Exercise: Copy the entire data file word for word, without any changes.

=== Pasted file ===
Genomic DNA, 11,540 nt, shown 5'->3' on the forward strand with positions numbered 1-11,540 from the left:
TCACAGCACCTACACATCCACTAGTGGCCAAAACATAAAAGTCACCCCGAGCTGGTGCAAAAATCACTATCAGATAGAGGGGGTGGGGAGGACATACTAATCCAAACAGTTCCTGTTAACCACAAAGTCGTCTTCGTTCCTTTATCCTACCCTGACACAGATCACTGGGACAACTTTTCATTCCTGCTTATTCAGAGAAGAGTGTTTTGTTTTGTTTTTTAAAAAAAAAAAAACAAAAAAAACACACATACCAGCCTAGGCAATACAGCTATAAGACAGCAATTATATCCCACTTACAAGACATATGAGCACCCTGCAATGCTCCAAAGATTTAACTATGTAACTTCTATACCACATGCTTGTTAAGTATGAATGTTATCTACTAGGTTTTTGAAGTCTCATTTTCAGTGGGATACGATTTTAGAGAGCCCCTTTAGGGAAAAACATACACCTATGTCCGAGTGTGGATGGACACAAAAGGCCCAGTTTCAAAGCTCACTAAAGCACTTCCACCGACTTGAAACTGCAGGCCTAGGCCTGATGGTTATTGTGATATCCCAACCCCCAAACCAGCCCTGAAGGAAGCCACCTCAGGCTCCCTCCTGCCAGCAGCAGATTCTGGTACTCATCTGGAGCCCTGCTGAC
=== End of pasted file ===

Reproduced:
Genomic DNA, 11,540 nt, shown 5'->3' on the forward strand with positions numbered 1-11,540 from the left:
TCACAGCACCTACACATCCACTAGTGGCCAAAACATAAAAGTCACCCCGAGCTGGTGCAAAAATCACTATCAGATAGAGGGGGTGGGGAGGACATACTAATCCAAACAGTTCCTGTTAACCACAAAGTCGTCTTCGTTCCTTTATCCTACCCTGACACAGATCACTGGGACAACTTTTCATTCCTGCTTATTCAGAGAAGAGTGTTTTGTTTTGTTTTTTAAAAAAAAAAAAACAAAAAAAACACACATACCAGCCTAGGCAATACAGCTATAAGACAGCAATTATATCCCACTTACAAGACATATGAGCACCCTGCAATGCTCCAAAGATTTAACTATGTAACTTCTATACCACATGCTTGTTAAGTATGAATGTTATCTACTAGGTTTTTGAAGTCTCATTTTCAGTGGGATACGATTTTAGAGAGCCCCTTTAGGGAAAAACATACACCTATGTCCGAGTGTGGATGGACACAAAAGGCCCAGTTTCAAAGCTCACTAAAGCACTTCCACCGACTTGAAACTGCAGGCCTAGGCCTGATGGTTATTGTGATATCCCAACCCCCAAACCAGCCCTGAAGGAAGCCACCTCAGGCTCCCTCCTGCCAGCAGCAGATTCTGGTACTCATCTGGAGCCCTGCTGAC